Initially, mGlu5 Antagonists SIB 1757 and SIB 1893111 were located and optimized into MPEP112, since widely used to explore the physiological roles of mGlu5 receptors as a potential therapeutic target.113 Novartis-led investigations developed a methoxy derivative M-MPEP, which can be easily tritium-labeled114. Lead optimization generated AFQ056 (Mavoglurant), used in clinical trials for the symptomatic treatment of Fragile X Syndrome and Parkinson’s disease levodopa-induced dyskinesia (PD-LID).

The search for new ligands was prompted by the therapeutic potential of mGlu5 antagonists.115–117 Early series contained an alkyne core, but more recent efforts have concentrated on alternative chemotypes. A thiazol derivative of MPEP with improved aqueous solubility, MTEP, was described with similar high mGlu5 affinity118 as well as its tritium-labeled methoxymethyl derivative MM-MTEP,119,120 M-PEPy119 bipyridyl derivative MTEBP121 and fluorine derivatives for PET imaging (F-MTEB and SP203).122,123

Following on from these primary MPEP/ MTEP derivatives,124 multiple disubstituted alkyne compounds have been reported which include the following: ADX10059 (useful for migraine and gastroesophageal reflux but a cause of liver function abnormalities in patients); ADX48621117 (Dipraglurant), in phase II clinical trials for PD-LID; ethynylbenzamides (effective in anxiety models);125 ethynylpyrrolopyrazines;126 MRZ 8676127 and CTEP, which exhibits high oral bioavailability and a long half-life of 18h.128

Despite this, during the ethynyl series development, it became rapidly apparent that structural changes unexpectedly modulated the pharmacology (a “molecular switch”), which turned full NAMs into partial antagonists, PAMs or silent/neutral allosteric modulators (SAMs).129,130 This process is demonstrated with 5-MPEP, where moving the methyl substituent of the MPEP pyridyl ring to the neighboring carbon turns this analog into a neutral modulator,129 or demonstrated further still with the 5-(phenylethynyl) pyrimidine series wherein the 3-methylphenyl derivative is a potent antagonist and the 4-methyl isomer a potentiator.130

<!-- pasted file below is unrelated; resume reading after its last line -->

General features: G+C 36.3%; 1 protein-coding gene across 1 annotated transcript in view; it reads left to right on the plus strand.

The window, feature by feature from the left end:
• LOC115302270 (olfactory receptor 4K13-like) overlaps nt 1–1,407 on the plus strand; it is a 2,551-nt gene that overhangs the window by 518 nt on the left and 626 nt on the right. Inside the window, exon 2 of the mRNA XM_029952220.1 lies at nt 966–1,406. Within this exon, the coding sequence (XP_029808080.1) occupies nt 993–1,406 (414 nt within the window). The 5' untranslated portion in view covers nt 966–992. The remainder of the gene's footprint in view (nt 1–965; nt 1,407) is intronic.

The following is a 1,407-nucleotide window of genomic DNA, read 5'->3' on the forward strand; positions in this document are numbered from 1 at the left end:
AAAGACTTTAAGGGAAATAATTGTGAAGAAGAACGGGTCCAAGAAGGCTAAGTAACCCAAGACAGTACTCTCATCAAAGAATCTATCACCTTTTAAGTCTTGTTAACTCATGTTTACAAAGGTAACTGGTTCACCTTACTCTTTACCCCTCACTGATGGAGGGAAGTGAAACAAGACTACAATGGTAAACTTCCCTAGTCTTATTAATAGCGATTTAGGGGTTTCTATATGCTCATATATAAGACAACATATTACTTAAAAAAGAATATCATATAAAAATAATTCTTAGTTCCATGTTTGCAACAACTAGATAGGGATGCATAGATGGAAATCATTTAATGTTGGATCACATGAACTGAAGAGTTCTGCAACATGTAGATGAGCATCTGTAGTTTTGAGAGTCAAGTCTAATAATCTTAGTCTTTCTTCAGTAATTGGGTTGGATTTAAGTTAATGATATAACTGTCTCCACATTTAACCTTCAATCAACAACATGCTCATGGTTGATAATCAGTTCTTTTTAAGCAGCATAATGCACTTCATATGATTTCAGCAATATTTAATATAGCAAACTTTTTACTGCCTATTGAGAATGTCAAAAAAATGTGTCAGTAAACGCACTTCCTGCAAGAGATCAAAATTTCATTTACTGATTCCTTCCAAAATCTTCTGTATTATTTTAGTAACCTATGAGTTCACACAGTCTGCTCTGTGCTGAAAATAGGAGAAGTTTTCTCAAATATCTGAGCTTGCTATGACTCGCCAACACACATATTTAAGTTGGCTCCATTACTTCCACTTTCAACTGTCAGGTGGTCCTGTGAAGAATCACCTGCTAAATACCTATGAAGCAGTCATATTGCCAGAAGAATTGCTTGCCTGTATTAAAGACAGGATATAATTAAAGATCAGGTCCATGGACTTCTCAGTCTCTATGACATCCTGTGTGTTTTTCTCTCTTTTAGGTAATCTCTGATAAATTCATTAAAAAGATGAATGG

Multiple proposals have been made for biosteric replacements of the alkyne core. These include carboxamides,132 arylquinolines,133,134 heterocycles (e.g. tetrazole),135 oxazolo-azepine136 or oxadiazole (VU 0285683).137 HTS campaigns, in parallel to this, provided new scaffolds which were modulated into a plethora of chemical structures116, for instance: aryl benzoxazoles138 (illustrated by BOMA), dipyridyl amides (ACDPP),139 phenyloxadiazoles and phenyltetrazoles,140 carbamoyloximes,141 thiazolotriazoles (such as GSK 2210875),142 pyrrolidinylpyridines,143 piperidylamides,144 benzimidazoles,145 and anilinoquinazolines.146

In one such campaign, results demonstrated that the known anxiolytic drug fenobam was in reality a potent non-competitive mGlu5 antagonist.147 New derivatives were also developed based on this discovery.148 Several reviews have detailed potential therapeutic application of mGlu5 antagonists.3,115,124,149 In addition, molecular determinants of the high-affinity binding site of MPEP have been defined150 and a strong similarity with critical residues of the mGlu1 binding site has been observed.151

mGlu5 Positive Modulators